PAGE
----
SOmetimes it's more than just photography, sometimes i have to talk to people and write down their words.
It's good to be taken out of your comfort zone once in a while, right? Sure it is so when at 11pm an email arrives from the PR department of a team inviting me to come and interview the boss in less than 12 hours time then it's time to stand up.
I should probably set the scene a little here, I'm a photographer, I take pictures and maybe that's because I'm a little introverted and I like being slightly anonymous and to hide behind a camera. Unfortunately these days it's not always enough just to shoot so I also write a little, just basic race reports to compliment the pictures. I'm fine with this, often I don't have any idea what went on in the race because I was trackside and it's almost impossible to keep up with a race when you're shooting. Fortunately my editor isn't too demanding so I get a bit of time to find out what happened when I return to the media room and from other press reports which is usually sufficient to get by.
Interviewing someone however is a whole different level of angst. First you have to think up some questions and when you've thought of some you have to think of some more because you realise how inane your original set was. So with absolutely no time to prepare, it was after all 11pm and I was leaving for Silverstone at 7am, it was with some relief that I'd also been supplied with some suggested questions.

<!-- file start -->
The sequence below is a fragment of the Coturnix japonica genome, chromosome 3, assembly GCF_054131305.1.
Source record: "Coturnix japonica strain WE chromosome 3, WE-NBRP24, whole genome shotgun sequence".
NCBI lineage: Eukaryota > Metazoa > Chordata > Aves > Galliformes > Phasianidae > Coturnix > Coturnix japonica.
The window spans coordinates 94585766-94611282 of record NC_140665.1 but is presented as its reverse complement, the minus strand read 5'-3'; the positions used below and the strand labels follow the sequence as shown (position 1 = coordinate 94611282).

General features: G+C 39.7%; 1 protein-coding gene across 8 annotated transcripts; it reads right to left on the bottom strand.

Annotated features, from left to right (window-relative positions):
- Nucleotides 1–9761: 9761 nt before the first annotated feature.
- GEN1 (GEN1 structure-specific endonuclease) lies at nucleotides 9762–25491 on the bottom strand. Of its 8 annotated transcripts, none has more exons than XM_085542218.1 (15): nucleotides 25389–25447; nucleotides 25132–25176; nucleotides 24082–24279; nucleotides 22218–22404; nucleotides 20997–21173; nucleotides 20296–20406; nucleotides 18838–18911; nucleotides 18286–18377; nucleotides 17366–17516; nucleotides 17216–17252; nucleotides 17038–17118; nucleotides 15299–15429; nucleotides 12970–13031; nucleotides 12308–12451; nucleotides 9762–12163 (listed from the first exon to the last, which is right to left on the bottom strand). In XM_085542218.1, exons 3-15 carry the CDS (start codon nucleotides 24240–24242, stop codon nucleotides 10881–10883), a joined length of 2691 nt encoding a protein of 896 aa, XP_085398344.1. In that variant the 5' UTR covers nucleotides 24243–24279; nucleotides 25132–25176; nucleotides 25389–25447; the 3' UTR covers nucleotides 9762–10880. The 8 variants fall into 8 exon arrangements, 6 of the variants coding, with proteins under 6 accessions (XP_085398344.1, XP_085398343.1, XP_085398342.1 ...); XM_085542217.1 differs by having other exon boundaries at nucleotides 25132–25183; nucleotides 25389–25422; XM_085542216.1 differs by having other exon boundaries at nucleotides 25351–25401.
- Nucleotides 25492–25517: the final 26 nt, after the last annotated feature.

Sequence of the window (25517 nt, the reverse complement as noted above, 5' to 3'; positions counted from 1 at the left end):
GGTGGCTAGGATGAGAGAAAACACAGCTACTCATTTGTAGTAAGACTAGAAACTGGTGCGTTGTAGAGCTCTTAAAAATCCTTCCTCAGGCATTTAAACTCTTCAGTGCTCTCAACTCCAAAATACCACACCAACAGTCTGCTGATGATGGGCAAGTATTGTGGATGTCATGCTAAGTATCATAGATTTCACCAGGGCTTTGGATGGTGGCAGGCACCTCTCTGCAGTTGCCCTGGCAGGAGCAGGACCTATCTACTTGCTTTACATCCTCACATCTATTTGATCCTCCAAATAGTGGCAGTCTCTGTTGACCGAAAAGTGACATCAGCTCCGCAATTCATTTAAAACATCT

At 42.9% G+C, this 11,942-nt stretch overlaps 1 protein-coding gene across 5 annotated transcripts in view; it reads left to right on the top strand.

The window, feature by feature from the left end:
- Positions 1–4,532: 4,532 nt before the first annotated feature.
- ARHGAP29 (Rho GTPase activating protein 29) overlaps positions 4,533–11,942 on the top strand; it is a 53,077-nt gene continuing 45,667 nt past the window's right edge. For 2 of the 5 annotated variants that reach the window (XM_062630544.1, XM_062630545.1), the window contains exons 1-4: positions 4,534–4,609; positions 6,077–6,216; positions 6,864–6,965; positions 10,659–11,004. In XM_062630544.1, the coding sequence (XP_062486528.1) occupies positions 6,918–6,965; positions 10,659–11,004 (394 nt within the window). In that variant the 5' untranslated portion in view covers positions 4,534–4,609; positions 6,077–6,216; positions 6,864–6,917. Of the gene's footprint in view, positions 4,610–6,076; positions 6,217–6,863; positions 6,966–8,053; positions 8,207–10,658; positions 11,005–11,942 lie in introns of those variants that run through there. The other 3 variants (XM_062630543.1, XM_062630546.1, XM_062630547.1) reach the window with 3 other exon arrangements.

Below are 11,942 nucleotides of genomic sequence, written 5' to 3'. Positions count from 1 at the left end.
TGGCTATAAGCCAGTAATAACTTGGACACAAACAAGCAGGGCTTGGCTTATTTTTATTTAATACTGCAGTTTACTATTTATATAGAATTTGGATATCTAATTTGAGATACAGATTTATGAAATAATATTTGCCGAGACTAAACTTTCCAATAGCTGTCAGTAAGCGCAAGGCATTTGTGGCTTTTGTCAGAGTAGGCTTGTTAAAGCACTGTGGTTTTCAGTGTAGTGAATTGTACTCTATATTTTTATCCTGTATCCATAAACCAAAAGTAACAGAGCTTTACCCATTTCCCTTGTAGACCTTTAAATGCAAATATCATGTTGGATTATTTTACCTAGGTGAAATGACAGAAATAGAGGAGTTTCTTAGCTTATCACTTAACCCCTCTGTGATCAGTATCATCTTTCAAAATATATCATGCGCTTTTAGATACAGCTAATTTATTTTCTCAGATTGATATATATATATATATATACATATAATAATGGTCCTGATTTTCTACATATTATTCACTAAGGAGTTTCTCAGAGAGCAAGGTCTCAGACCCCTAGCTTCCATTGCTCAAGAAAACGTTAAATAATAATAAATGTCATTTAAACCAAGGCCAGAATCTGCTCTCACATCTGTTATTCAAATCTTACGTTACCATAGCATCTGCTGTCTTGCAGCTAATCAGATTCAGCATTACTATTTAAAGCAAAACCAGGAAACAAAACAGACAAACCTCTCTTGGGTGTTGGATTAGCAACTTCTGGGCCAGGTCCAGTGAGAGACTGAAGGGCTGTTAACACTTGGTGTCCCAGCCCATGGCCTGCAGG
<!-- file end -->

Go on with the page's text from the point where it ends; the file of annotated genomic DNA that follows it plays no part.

Kaspersky Motorsport chases Scuderia Praha.
The team was Kaspersky Motorsport and they would be at Silverstone competing in the Blancpain Endurance Series and could I pop into the AF Corse hospitality area at around lunchtime to interview the boss, Alexander Moiseev. Of course I would be welcome to enjoy lunch courtesy of the team so what more motivation was required?
A free lunch is always a good motivator and despite my nerves it was thankfully a pretty easy interview. Mr Moiseev knew what he wanted to say and he rattled through his points in an eloquent and matter of fact way. He also answered my own inane questions without once letting on how rubbish they were. In all it took less than 20 minutes and I was left alone to enjoy a little more of Ferrari's fine hospitality. The only disappointment was the excellent quality of the Ferrari privacy glass which meant no one could see me being terribly important in the hospitality area.
Lunch was on Ferrari
For anyone really interested the full interview is available here: www.gt-report.com/2016/05/24/kaspersky-aiming-high-with-ferrari/